A. Chronology of the subject: emphases/restrictions
Chronology generally includes the ancient but not the prehistoric world, beginning with the early ancient era (Minoan, Mycenean and Archaic Greek art). Works on the art of ancient Egypt, Sumer, Assyria etc. are not collected to a great extent, nor are works on cave paintings and other prehistoric rock art.
Selection extends from the ancient to the Imperial Roman, Early Christian and Byzantine, Carolingian, Ottoman And Romanesque, Gothic, Renaissance, Baroque, Neoclassical, Impressionist, and Postimpressionist periods to the movements of the twentieth and twenty-first centuries.
B. Languages of Resources Collected
Emphasis is on English language, followed by French, German and Italian, the traditional languages of the literature of art history. When a major work is published only in a foreign language, it will generally be selected. Translations of major works of which we have the original edition will be selected when possible given the perceived language abilities of the clientele. Works in non-Roman languages (Chinese, for example) will not be excluded if there is substantial visual information.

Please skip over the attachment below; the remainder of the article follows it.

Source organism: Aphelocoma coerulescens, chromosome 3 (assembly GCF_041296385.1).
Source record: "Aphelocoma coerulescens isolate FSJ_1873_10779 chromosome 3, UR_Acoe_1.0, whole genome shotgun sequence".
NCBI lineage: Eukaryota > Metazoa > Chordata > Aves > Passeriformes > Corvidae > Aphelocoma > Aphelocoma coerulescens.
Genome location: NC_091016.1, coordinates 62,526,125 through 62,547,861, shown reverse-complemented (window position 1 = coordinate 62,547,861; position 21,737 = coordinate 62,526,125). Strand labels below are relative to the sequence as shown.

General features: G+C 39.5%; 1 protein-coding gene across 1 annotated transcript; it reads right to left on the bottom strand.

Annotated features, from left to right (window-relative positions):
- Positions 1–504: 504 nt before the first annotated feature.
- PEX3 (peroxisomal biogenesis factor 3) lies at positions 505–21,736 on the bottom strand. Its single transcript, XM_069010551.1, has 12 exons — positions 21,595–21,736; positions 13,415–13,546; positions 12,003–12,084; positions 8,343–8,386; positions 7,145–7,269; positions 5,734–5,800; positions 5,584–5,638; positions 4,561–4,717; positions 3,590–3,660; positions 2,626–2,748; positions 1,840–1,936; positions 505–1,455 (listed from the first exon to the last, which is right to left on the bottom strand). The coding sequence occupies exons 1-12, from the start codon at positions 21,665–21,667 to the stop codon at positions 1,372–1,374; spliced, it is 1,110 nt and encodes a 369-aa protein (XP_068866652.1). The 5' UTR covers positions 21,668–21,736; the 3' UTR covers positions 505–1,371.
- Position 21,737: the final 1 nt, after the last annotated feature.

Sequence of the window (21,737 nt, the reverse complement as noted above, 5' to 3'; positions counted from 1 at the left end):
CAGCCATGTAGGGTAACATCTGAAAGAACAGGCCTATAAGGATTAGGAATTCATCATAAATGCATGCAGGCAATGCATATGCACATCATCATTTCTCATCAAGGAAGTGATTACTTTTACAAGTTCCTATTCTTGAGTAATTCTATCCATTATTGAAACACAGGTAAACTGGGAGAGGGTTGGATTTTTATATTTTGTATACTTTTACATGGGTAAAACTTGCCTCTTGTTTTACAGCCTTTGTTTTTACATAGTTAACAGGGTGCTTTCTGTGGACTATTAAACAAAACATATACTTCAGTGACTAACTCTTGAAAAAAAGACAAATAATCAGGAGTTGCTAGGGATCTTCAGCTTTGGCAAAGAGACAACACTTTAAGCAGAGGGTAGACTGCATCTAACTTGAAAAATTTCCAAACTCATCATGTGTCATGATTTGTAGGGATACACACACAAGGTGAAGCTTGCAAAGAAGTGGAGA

C. Geography of the subject: emphases/restrictions
Emphasis is on history of western art, but with growing attention to African, Asian, Latin American, Pacific and Native American art, reflective of an increasing curricular interest in "non-western" cultures. No geographic restrictions.
D. Format of the resources collected: No restrictions in format. Images and associated data not available through licensed databases are typically collected, cataloged, and maintained by the Department of Art, Art History, and Design's Visual Resources Library, as part of the MSU MDID online image collection - see http://www.mdid.art.msu.edu The addition of born digital and/or research data is a potential step for this subject collection. For guidelines see the Digital Research Data Collection Development Policy Statement (http://libguides.lib.msu.edu/c.php?g=139267) For possible depositories consult DataBib (http://databib.org)